Also, A.J. Burnett showed what can happen when an AL pitcher moves to the NL and has to hit. Burnett, traded from the Yankees to the Pirates last month, fouled a ball off his eye while batting last week and suffered an orbital fracture. The highest paid player on the Pirates is now out for two months. In 2008, then Yankees pitcher Chien-Ming Wang broke his foot while running the bases in an interleague game and hasn't been the same since. Pitchers often don't hit much at all at any level -- high school, college or the minors -- then suddenly are asked to hit major league pitching. Some AL managers will order their pitcher not to swing at all in an NL ballpark, depending on the game situation.
There is no question that the style of NL baseball is more interesting and nuanced than AL baseball. Yes, it's a better game, the way chess is a better game than checkers. Game 6 of the 2011 World Series, just like Game 6 of the 1975 World Series, is one of the greatest games ever played because there was no DH. Texas manager Ron Washington used nine players in his number nine spot in his order. St. Louis manager Tony La Russa used pitchers in four of his nine spots and -- when down two runs in the 10th inning -- ran out of position players and had to use a pitcher to hit for a pitcher.
Is baseball really willing to lose so much strategy and history? The debate about what to do with the DH has been around since the rule began, but the context is very different now. Twenty years ago the answer would have been a definitive no. But this is the 40th season with the DH. It is now ingrained in the modern game. And baseball has become extremely progressive.
The big change is the interleague play format next year, when MLB begins to look much more like the NFL or the NBA. (No schedule has been finalized yet.) The Rays could be playing the Pirates midweek in September, just like the Eastern Conference Hawks against the Western Conference Jazz midweek in January, and league affiliation gets blurred further. It becomes just another game on the schedule, and when it does, the awkwardness of playing under two seats of rules -- back and forth all year, not just in a one- or two-week window -- becomes more obvious. What was quaint becomes an annoyance.
Also, don't underestimate the power the players' union quietly has been accumulating in how baseball is played, run and administered. It effectively gave up nothing in the last CBA. It gladly signed off on limits to the amateur draft and international market, knowing better than the owners did that clubs will spend more on the free agent market with the amateur market constrained. It agreed to the theatre of HGH testing -- one announced test in spring training; nothing thereafter -- and forestalled in-season testing because the issue of taking blood for the test needs "further study," even though hundreds of minor league players who have been tested in-season offer a ready-made control group.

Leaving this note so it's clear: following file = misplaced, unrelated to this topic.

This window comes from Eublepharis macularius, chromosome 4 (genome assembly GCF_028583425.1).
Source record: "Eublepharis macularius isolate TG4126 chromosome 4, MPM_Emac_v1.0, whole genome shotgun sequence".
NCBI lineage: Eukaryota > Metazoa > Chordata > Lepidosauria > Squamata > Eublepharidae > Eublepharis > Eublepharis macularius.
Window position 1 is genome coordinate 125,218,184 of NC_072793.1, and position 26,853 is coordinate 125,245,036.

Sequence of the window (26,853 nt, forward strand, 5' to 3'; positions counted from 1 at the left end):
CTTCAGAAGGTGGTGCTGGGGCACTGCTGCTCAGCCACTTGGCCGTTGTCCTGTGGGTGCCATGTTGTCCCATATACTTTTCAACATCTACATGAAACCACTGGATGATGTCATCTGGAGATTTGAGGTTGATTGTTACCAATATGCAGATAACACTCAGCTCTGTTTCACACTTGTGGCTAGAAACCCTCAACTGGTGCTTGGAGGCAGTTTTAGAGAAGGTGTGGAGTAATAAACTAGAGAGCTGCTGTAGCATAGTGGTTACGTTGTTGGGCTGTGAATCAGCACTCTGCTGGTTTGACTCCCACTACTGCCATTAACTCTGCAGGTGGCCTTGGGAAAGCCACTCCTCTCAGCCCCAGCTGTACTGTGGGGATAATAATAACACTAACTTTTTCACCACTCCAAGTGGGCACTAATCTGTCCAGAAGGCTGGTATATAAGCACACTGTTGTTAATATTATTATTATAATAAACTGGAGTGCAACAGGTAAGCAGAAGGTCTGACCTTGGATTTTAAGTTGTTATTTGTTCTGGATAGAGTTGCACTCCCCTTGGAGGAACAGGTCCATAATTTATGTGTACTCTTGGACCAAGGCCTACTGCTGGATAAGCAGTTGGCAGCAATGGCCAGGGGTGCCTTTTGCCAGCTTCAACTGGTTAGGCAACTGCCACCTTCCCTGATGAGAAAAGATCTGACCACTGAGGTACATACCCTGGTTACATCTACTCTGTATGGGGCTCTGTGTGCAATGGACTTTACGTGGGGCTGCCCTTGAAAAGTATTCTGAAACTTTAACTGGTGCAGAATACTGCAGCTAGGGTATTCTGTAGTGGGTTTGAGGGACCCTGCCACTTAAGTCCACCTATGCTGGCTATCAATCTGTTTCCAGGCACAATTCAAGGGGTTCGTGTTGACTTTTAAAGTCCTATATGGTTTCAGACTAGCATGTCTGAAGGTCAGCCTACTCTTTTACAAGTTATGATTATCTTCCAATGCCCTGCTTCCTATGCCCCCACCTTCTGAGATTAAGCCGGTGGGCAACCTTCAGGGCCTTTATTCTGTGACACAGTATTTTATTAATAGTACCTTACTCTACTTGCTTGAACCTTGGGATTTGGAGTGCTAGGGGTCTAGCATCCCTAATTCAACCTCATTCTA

The union knows the Fielder and Pujols contracts were helped by the DH rule. It has a membership that has played baseball their whole lives with the DH rule. Thirty DH jobs instead of 15 must be good for the union, so there is more wind in the sails coming from the players association.
Twenty years ago the idea of a DH in both leagues was unthinkable. But the game has evolved so much in those 20 years that if you extrapolate the trends for another 10 years the loss of baseball as we knew it becomes, at the very least, a possibility. I thought about the possibility of an all-DH major leagues when I first heard about the move to 15-team leagues. But it was just theory. I was taken aback when I heard the prediction with such conviction of the 10-year window.
Me? I would hate to see the original version of baseball disappear. Baseball with a DH is inferior, but I respect its upside and actually see two leagues under different rules as a net positive. But then, I saw no reason to "fix" the asymmetry of the number of teams in each league. People keep trying for the "perfect" schedule, as if the game is played in a lab or a vacuum. The season is too long and the variables too numerous. In fact, the tension and debate created by idiosyncrasies are healthy for the sport.
I do fear that the identity of the leagues has weakened and that everyday interleague play will further erode such tradition. Throw in the economic impact, the union, a new commissioner, a fan base less inclined to value tradition in most any discipline, and you begin to understand how it's possible that 10 years from now baseball could look even more different than it does today.